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Jandek - Nine-Thirty album mp3


Tracklist

Tell Me When 2:12
Left The Beach Last Sunday 2:17
Bells And Voices 2:30
Faye 2:54
Wrong Time 2:23
Voices In The Dark 1:56
Green Dreams 2:10
Blind Cat 2:52
Georgia East 2:47
May 3 2:47
Nine-Thirty 2:42
This Is A Death Dream 5:04
Tumblings 2:36
You Didn't Lie 2:04
Oh Jenny 2:07

Versions

Category Artist Title (Format) Label Category Country Year
Corwood 0748 Jandek Nine-Thirty ‎(LP) Corwood Industries Corwood 0748 US 1985
Corwood 0748 Jandek Nine-Thirty ‎(CD, RE) Corwood Industries Corwood 0748 US 2001


Jandek - Nine-Thirty album mp3
Performer: Jandek
Genre: Rock / Blues / Not music
Title: Nine-Thirty
Country: US
Released: 1985
Style: Acoustic, Lo-Fi, Experimental
MP3 version ZIP size: 1456 mb
FLAC version RAR size: 1176 mb
Rating: 4.5
Votes: 981
Other Formats: AIFF MP4 AA ASF AC3 FLAC APE

Nejind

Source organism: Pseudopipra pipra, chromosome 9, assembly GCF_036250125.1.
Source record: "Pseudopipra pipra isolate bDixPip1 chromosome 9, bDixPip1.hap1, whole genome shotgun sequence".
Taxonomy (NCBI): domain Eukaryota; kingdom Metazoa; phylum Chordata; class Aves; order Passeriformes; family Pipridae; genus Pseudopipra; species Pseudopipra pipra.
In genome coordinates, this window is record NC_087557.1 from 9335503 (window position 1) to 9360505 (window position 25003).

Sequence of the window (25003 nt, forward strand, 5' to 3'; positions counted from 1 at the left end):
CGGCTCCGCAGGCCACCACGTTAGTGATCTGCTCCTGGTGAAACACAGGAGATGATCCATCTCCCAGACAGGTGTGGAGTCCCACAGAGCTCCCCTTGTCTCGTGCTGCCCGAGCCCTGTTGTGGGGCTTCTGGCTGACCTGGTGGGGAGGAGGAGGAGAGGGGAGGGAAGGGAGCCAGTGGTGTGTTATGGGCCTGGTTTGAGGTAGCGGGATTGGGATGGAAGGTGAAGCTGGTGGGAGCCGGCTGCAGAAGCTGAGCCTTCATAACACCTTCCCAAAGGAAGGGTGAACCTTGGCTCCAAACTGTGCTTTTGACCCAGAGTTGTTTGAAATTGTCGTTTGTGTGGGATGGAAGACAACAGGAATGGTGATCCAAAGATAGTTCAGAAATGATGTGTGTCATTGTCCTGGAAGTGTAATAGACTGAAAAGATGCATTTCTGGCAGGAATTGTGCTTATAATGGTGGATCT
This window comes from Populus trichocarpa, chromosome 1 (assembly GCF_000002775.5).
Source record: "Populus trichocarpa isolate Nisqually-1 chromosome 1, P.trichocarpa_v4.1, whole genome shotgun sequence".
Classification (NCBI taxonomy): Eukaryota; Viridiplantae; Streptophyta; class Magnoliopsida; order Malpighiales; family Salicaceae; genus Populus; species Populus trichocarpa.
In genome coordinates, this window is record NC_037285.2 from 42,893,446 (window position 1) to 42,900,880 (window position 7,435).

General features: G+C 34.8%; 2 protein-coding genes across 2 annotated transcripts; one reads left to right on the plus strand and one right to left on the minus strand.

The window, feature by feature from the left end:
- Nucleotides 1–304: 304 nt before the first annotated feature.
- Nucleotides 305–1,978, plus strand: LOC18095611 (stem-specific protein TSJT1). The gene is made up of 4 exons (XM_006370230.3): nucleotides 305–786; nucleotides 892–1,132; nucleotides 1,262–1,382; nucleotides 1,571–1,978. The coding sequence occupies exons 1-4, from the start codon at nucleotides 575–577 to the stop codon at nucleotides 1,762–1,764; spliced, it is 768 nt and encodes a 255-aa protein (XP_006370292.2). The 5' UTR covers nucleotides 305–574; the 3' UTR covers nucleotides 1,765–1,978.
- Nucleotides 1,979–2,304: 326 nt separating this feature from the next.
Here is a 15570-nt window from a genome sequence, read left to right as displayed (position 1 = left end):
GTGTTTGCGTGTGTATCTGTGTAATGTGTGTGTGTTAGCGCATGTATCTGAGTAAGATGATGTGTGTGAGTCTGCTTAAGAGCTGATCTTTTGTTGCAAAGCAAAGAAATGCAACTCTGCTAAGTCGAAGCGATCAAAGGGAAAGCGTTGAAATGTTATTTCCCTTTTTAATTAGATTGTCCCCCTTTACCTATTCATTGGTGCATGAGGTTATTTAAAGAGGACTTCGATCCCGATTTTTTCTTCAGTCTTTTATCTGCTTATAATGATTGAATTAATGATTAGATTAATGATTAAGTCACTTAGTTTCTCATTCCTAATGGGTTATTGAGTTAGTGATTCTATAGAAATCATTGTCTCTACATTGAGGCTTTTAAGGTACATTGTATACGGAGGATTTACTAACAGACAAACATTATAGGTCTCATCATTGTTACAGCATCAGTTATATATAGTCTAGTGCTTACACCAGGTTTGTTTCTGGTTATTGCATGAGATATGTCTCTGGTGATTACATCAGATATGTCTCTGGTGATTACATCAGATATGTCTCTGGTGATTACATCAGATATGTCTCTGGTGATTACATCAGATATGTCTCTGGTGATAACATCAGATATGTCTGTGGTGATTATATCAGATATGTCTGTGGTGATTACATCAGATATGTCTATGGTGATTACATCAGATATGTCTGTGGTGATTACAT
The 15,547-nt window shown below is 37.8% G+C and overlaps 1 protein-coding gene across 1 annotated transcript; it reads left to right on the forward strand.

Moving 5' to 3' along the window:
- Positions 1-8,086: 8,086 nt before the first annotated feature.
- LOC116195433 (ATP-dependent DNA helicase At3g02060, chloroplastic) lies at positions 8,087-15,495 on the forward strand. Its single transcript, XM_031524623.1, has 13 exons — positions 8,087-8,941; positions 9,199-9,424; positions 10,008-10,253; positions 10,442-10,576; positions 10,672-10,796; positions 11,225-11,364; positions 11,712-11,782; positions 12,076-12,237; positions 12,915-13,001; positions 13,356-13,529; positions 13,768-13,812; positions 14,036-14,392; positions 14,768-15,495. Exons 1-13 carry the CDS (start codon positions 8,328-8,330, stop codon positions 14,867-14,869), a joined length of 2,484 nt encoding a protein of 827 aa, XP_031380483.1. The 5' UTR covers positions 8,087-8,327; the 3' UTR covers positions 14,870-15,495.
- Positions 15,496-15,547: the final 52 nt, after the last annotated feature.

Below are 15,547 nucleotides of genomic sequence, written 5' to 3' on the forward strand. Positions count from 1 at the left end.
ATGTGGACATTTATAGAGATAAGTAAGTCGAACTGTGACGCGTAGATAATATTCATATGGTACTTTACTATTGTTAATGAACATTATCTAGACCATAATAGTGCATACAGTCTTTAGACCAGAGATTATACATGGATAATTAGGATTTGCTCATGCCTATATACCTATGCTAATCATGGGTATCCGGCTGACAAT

Nine-Thirty is probably my favorite Jandek record. His tenth, it came out amid his supremely chaotic "first electric period," seemingly the comedown record after the half-frenzied, half-downtrodden Interstellar Discussion (1984). Rather than another electric record, Nine-Thirty is a straight-up acoustic/vocal album; a return to the starkness of his earliest releases. The album starts off with "Tell Me When" and we immediately notice two things: 1.) The acoustic guitar is in the same tuning that was used on the acoustic half of Interstellar Discussion. 2.) Jandek is strumming faster and with more aggression than usual. "Tell Me When" is a great opener and Jandek gives one of his best vocal performances. Next we come to a series of three much quieter songs. "Left The Beach Last Sunday" and "Bells And Voices" are all quiet brood, the former sporting lyrics concerning a trip from "South Carolina to Ohi-a" and the latter concerning folks who always either come or go: "that's what you do, you either come or go... that's what I do, I either come or go… come along… I left a long time ago and I guess you didn't notice." Then comes "Faye" which lyrically speaking is a fairly traditional blues number that functions as a sort of rewrite of Jimmy Reed's "Honest I Do" and is one of my favorite tracks on the album. "Wrong Time" is up next and it's another aggressive one. Jandek pounds the strings sings his confused lyrics with a hair-raising amount of conviction: "What is God? What are you doing here? Or there? I am a fool, forgive me." Then comes "Voices In The Dark," in which our man complains of hearing the titular voices while quietly skittering aimlessly around the guitar strings. It is truly one of Jandek's spookiest songs. "Green Dreams" is utter sorrow distilled into song from. The strings are plucked quietly and our man moans, in his gloomiest whimper, words like "the earth wakes up, but you're not here," the guitar and vocal delivery rising in intensity as the song draws to a close and brings us to side A's edgy closer, "Blind Cat." Side B. starts off with "Georgia East," at track that brings us back to the subject first broached on "Left The Beach Last Sunday": travel. "Coming into Atlanta, big wheels turning," he moans, plucking the strings one at a time. Next up is "May 3," a song about Charleston, South Carolina. Then we get the title track, "Nine-Thirty," in which Jandek surprises everybody by touching the fretboard and creating a series of fractured chords over which he sings about driving. It is certainly the most upbeat track on the album. The travelogue comes to a halt at "This Is A Death Dream." Our man sings and speaks his way through what seems to be a dream-narrative about searching for books at a cemetery. He attempts to get his friends to come along in his search, but they are afraid. The dream wraps up at a wine party at Jandek's house: "weird death monsters approached and I admitted them as they filed past into my house. Not the bedroom where others were; they danced in the living room… extremely macabre and death-like moves. Others saw them and sometime later expressed horror as they left or escaped." Totally creepy and surreal and one of my absolute favorite Jandek songs. "You Didn't Lie" is the only track on the album that deviates from the pure acoustic guitar/vocal format. A harmonica squeals atop the one-string-at-a-time pluck and halts before Jandek begins singing: "you didn't lie, you only told the truth. I got some place that was very hard to get out of." Then we get more harmonica before the utterance of the final lines: "didn't get too close… wouldn't get too close." The final track is a stripped-down-to-the-bare-bones reworking of "Oh Jenny," a song which originally appeared on Later On (1981) and originally featured harmonica and a much less depressing guitar tuning. Jandek sounds exhausted on this song and he strums the strings quietly and repeatedly moans, "oh Jenny, didn't mean to do you so bad… oh Jenny, I'll give you everything I have" until the track reaches it's abrupt end and the album is over. Nine-Thirty is a great, underrated Jandek gem. In my opinion, it ranks up there with Six And Six (1981) and Ready For The House (1978) and all of his other classics. If you're a Jandek fan, give it a listen if you haven't already. You just may wind up liking it as much as I do. 10/10